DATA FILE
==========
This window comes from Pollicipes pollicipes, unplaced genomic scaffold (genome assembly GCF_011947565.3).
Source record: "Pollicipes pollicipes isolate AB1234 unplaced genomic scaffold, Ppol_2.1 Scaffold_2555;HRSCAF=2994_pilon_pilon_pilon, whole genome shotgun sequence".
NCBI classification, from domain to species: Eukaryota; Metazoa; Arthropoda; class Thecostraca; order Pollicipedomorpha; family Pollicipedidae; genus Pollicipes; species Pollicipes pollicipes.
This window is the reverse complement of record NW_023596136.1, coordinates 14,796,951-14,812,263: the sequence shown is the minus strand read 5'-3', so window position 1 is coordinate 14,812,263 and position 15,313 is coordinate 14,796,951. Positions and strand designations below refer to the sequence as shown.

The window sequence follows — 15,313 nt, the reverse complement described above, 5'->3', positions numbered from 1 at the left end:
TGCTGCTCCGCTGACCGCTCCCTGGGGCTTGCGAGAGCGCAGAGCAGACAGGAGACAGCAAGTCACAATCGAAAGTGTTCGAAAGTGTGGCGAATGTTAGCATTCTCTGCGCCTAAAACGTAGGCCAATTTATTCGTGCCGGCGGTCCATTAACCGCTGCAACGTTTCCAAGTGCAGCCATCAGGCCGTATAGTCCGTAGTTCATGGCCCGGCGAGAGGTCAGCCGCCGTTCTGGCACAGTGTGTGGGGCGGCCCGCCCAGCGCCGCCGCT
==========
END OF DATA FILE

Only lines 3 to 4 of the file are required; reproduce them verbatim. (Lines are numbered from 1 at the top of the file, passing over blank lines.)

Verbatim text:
NCBI classification, from domain to species: Eukaryota; Metazoa; Arthropoda; class Thecostraca; order Pollicipedomorpha; family Pollicipedidae; genus Pollicipes; species Pollicipes pollicipes.
This window is the reverse complement of record NW_023596136.1, coordinates 14,796,951-14,812,263: the sequence shown is the minus strand read 5'-3', so window position 1 is coordinate 14,812,263 and position 15,313 is coordinate 14,796,951. Positions and strand designations below refer to the sequence as shown.